Is this all that Jews and blacks have to say to one another? Are all blacks and Jews so marinated in the victim/oppressor status model that we are willing to accept this mediocrity dripping in political correctness and call it a way forward? No, this isn’t what most blacks and Jews want; it is just what we get. This is the twisted outcome of woke American culture, perpetuated by our organizations whose fundraising incentives haven’t encouraged them to change it up. This approach distorts the values of both communities and subjects us to a useless merry-go-round of programming, but little progress.

Shared values have a greater chance of bringing people together than victimhood and grievance ever will. So many great African-American and Jewish minds have important messages to share with each other and the country that leverage the best of both communities’ traditions and histories and move beyond all this. We aren’t hearing from them, and we are all being cheated. Luckily, these two communities in the United States have a wealth of shared values to explore.

Self-reliance is one. When society enslaves you or sends you to the gas chambers, and you emerge from those bitter experiences to build a civil-rights movement or a State of Israel, your people have something important to say about the power of self-reliance as a communal and individual tool to rise above unthinkable circumstances. How badly does America need that conversation right now? What about the importance of education? Building universities to accept our children when Harvard wouldn’t tell us a great deal about our respective communities’ commitment to the value of educating our youth as a means to opportunity. How have we succeeded and failed in protecting this value for our next generations, and how can we learn from each other’s experiences. Managing freedom, the centrality of family and religion as a communal anchor are more values we share and are worth a serious examination—not just for our own communities’ benefit, but for all Americans.’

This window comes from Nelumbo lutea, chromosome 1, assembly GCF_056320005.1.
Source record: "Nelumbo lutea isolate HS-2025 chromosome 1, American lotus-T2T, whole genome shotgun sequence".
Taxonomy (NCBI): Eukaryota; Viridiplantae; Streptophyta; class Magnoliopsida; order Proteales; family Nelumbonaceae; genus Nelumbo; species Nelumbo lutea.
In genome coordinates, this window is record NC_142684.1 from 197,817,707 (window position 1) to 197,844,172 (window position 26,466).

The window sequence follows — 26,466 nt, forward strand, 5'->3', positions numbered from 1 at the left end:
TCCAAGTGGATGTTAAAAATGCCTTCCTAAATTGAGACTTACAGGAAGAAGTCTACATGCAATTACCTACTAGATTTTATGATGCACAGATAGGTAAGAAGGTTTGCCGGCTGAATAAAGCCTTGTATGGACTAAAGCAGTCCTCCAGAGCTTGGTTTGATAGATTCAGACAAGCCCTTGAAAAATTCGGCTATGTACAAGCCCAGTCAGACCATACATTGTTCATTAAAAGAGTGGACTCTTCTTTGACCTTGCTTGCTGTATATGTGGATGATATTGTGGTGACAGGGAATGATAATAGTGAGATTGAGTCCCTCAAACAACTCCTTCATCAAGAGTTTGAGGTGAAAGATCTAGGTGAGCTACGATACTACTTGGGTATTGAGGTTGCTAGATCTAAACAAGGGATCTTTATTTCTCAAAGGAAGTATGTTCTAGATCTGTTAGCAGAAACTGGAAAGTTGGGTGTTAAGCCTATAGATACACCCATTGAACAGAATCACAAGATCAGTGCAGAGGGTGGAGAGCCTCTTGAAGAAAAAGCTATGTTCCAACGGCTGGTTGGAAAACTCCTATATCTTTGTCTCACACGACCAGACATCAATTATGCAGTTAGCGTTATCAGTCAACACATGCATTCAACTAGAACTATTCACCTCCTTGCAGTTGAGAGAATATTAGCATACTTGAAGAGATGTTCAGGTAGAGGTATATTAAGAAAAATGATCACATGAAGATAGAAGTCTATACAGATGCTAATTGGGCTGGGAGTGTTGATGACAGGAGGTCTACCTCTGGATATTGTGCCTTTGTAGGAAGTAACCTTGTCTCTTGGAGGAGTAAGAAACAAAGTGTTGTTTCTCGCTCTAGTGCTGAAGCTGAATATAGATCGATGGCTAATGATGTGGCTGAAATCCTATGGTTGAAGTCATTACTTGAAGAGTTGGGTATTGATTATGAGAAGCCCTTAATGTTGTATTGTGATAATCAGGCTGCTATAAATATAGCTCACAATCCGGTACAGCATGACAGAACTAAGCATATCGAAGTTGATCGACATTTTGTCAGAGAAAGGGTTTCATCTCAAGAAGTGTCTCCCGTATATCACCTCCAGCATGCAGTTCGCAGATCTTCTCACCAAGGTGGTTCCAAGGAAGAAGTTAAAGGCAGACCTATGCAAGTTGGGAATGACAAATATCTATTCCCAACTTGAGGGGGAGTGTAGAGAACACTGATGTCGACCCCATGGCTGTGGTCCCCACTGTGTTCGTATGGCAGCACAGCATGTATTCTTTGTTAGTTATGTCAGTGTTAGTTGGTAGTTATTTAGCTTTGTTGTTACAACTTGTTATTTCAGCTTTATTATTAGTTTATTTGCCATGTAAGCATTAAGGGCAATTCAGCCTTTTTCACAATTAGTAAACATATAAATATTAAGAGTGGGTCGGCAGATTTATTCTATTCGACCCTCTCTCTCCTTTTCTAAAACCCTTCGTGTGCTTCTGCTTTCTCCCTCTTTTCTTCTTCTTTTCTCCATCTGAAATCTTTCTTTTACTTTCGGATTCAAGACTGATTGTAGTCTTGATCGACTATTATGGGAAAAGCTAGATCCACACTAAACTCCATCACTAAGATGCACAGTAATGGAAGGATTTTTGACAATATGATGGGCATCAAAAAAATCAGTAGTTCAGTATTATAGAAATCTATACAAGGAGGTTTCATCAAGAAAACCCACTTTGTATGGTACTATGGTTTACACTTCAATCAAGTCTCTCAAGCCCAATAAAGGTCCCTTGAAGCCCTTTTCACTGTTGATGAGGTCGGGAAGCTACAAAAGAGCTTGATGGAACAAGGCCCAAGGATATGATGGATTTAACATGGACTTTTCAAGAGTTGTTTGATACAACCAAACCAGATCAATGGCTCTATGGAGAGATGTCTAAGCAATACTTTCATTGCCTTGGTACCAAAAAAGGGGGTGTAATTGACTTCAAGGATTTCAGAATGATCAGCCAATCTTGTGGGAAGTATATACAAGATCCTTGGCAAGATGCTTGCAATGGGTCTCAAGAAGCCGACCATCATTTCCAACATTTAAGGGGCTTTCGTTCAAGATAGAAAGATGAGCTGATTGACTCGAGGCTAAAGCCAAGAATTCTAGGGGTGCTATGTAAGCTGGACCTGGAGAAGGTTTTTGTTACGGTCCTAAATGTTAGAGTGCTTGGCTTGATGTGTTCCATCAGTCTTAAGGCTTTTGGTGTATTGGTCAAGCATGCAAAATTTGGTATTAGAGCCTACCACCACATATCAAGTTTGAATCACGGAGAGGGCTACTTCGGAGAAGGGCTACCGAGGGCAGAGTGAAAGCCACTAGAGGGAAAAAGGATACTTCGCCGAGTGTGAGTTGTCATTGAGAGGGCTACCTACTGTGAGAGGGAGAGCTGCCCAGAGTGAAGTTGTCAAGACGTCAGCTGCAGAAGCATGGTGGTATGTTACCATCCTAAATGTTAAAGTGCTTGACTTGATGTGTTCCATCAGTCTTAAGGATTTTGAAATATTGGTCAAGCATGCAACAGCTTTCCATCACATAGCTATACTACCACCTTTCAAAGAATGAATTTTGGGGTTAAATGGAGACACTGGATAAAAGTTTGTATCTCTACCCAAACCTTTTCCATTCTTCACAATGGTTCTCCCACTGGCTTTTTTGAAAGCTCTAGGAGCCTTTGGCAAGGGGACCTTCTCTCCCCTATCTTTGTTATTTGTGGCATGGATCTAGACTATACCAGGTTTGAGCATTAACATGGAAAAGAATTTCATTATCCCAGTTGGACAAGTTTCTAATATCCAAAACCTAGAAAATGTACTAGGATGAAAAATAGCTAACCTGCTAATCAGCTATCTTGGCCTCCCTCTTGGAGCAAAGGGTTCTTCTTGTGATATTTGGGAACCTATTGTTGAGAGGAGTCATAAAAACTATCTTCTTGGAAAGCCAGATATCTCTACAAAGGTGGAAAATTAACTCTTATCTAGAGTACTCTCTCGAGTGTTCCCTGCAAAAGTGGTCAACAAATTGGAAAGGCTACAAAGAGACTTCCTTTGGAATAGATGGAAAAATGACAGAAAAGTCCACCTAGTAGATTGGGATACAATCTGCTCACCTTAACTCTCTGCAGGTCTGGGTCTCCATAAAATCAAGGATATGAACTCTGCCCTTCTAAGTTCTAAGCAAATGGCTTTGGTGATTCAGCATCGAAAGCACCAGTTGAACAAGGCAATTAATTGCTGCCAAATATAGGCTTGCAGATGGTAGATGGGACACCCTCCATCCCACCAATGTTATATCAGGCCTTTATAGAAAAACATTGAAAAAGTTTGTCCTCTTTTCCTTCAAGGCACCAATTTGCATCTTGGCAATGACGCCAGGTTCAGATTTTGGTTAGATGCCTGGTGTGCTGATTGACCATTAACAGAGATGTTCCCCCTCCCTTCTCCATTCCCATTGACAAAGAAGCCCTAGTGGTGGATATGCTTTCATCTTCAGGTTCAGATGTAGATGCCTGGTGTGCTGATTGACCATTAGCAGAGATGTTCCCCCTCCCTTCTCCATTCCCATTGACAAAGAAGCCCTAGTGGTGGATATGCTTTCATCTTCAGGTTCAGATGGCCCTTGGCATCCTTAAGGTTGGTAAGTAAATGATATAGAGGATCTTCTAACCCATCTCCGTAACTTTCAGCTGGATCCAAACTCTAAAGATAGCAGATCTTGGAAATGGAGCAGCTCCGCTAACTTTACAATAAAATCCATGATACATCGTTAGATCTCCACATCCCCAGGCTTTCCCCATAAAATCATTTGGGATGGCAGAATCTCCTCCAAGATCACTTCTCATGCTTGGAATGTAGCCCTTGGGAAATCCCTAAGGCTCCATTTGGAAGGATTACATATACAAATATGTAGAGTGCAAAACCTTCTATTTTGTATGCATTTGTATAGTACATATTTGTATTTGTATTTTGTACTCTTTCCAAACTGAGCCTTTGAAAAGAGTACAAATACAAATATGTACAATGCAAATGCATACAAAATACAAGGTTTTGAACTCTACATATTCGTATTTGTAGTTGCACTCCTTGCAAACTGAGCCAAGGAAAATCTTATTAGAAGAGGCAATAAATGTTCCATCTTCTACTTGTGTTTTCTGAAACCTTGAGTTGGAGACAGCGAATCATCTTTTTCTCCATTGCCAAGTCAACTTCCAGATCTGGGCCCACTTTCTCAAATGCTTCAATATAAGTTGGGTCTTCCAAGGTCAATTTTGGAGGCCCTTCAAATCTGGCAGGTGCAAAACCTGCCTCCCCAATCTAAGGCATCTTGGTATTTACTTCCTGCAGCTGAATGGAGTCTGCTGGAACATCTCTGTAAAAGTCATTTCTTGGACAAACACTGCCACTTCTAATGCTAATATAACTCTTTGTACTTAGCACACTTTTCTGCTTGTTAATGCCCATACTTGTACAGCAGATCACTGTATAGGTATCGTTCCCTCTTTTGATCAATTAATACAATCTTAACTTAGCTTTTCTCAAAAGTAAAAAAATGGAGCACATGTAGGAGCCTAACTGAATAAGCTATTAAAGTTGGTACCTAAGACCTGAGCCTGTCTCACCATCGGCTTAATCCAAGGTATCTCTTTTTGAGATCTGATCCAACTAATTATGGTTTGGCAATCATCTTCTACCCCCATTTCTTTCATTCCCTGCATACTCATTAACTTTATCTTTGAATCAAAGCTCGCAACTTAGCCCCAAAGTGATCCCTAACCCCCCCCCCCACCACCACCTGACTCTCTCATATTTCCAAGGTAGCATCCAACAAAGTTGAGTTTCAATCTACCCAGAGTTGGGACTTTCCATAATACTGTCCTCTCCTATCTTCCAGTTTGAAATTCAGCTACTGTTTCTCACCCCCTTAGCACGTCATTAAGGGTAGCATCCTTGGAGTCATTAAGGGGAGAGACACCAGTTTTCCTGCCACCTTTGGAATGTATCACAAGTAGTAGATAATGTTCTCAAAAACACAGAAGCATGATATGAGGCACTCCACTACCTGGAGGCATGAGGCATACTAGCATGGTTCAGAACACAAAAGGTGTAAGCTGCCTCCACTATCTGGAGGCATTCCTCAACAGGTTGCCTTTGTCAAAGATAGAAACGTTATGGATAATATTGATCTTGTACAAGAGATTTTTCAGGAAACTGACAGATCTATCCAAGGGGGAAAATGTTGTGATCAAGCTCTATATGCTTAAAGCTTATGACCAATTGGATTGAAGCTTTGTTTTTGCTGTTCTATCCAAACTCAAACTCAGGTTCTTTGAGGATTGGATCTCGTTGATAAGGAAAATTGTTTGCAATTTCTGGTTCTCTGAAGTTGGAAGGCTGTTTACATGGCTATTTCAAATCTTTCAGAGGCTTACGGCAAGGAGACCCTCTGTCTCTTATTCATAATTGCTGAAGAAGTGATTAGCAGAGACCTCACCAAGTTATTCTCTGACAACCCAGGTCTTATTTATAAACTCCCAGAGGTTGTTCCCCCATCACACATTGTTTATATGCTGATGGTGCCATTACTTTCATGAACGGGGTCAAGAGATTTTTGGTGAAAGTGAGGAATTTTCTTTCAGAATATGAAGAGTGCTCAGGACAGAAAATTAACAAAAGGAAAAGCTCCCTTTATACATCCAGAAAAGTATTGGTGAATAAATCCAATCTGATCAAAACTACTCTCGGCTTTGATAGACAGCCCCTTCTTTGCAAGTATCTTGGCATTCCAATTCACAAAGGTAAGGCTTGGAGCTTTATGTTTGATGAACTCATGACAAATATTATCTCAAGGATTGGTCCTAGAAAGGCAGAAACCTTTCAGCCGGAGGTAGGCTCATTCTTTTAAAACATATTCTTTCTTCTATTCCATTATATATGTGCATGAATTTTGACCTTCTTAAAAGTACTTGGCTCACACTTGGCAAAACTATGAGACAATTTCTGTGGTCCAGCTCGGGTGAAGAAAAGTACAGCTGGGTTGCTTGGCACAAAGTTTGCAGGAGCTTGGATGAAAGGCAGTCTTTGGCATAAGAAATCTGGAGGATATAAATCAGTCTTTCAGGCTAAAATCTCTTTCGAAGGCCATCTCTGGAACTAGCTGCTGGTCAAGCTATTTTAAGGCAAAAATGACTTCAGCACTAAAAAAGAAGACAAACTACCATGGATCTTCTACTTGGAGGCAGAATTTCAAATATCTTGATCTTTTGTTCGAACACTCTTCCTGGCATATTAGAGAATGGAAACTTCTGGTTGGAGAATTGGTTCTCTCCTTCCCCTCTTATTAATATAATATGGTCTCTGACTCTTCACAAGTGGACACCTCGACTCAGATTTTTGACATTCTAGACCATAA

What might the Hoover Institution’s Dr. Shelby Steele and former Harvard Professor Ruth Wisse have to say about some of these topics sitting together on a panel? How would economist Thomas Sowell explore these ideas with Professor Eugene Kontorovich? What might we learn about the role of family in community stability from civil-rights icon Bob Woodward in conversation with Rabbi Meir Soloveitchik? Coming together around big ideas, affirming each other’s contributions, and banding together to elevate everyone through these discussions is the best form of community “bridge-building” I can imagine.